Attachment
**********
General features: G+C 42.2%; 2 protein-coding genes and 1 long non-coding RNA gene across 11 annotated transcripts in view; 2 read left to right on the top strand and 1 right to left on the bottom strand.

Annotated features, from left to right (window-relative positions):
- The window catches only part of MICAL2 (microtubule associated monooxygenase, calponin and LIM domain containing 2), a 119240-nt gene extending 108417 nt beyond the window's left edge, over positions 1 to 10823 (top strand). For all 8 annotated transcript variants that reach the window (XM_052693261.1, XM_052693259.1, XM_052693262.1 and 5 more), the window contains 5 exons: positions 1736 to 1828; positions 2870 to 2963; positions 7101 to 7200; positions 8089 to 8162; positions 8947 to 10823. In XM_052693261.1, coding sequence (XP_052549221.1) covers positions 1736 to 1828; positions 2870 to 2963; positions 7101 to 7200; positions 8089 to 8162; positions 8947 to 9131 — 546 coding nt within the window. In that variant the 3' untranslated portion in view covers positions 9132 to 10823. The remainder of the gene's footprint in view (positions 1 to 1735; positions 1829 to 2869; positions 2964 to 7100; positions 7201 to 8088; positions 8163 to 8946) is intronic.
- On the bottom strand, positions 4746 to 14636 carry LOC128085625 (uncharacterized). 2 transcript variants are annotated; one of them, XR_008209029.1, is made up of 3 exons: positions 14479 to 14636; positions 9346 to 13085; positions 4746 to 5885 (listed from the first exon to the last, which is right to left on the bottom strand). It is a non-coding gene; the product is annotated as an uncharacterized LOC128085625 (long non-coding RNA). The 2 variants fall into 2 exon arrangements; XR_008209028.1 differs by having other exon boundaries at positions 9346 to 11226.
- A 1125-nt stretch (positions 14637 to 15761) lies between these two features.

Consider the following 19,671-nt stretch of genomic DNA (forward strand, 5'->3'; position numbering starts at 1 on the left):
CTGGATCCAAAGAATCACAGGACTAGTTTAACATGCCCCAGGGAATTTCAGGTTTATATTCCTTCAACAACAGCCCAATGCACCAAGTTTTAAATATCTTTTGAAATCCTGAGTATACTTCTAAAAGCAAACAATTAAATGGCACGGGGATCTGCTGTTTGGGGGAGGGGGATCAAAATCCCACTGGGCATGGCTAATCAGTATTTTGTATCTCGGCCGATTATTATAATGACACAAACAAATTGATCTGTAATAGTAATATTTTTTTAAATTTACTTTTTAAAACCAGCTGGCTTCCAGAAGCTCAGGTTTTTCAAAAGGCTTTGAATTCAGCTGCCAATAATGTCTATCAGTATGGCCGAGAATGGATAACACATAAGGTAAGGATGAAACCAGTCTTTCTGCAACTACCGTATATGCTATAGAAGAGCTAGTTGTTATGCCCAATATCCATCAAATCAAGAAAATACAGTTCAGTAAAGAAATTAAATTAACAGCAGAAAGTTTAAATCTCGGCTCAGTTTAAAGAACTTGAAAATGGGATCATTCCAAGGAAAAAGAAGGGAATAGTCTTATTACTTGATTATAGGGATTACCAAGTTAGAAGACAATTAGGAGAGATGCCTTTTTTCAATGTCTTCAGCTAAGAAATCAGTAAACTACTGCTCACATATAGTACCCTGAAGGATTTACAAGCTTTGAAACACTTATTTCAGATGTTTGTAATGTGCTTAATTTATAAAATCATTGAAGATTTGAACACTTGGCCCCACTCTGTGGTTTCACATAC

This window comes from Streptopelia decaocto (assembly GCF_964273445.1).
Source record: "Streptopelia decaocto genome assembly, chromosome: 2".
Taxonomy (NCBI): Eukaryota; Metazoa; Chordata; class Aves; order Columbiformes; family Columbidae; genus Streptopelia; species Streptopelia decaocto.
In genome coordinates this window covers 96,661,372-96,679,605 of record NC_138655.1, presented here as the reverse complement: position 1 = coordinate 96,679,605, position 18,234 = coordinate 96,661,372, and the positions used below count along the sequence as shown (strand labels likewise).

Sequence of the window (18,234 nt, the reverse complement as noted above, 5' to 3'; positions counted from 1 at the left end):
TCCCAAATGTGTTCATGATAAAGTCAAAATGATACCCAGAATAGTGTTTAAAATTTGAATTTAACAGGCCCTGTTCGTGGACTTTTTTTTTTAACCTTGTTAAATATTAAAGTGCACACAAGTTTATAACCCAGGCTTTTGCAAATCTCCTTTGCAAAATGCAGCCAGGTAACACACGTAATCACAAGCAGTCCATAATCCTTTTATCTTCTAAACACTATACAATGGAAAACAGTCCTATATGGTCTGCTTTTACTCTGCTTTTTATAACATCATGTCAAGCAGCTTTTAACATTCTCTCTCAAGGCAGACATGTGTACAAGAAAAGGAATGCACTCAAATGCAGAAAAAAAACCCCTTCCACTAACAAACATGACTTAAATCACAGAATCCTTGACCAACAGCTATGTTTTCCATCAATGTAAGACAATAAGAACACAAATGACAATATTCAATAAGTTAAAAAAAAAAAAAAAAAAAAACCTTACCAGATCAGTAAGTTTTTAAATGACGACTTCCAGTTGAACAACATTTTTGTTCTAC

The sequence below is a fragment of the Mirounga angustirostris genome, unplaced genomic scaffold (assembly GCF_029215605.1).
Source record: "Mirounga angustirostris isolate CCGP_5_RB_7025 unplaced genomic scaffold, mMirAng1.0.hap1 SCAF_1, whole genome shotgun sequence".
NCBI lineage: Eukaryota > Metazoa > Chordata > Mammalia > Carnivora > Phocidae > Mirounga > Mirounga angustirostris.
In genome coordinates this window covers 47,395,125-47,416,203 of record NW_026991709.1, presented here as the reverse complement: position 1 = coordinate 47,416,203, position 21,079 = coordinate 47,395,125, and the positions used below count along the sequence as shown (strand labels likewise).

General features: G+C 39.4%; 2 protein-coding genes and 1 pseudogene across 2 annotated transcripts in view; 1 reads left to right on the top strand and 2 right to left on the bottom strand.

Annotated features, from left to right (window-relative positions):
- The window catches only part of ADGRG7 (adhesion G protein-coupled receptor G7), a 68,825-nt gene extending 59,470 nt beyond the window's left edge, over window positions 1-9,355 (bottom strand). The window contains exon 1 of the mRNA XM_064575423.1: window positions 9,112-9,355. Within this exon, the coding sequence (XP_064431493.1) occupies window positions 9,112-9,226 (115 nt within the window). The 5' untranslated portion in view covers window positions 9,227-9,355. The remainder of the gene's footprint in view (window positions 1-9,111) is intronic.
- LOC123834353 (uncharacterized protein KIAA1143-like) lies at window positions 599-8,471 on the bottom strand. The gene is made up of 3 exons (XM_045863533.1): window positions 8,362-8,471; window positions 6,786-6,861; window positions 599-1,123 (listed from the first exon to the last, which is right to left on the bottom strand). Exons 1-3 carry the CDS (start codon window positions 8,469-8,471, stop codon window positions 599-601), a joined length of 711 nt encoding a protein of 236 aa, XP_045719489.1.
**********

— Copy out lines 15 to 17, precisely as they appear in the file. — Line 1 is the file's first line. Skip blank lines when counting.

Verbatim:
Source record: "Mirounga angustirostris isolate CCGP_5_RB_7025 unplaced genomic scaffold, mMirAng1.0.hap1 SCAF_1, whole genome shotgun sequence".
NCBI lineage: Eukaryota > Metazoa > Chordata > Mammalia > Carnivora > Phocidae > Mirounga > Mirounga angustirostris.
In genome coordinates this window covers 47,395,125-47,416,203 of record NW_026991709.1, presented here as the reverse complement: position 1 = coordinate 47,416,203, position 21,079 = coordinate 47,395,125, and the positions used below count along the sequence as shown (strand labels likewise).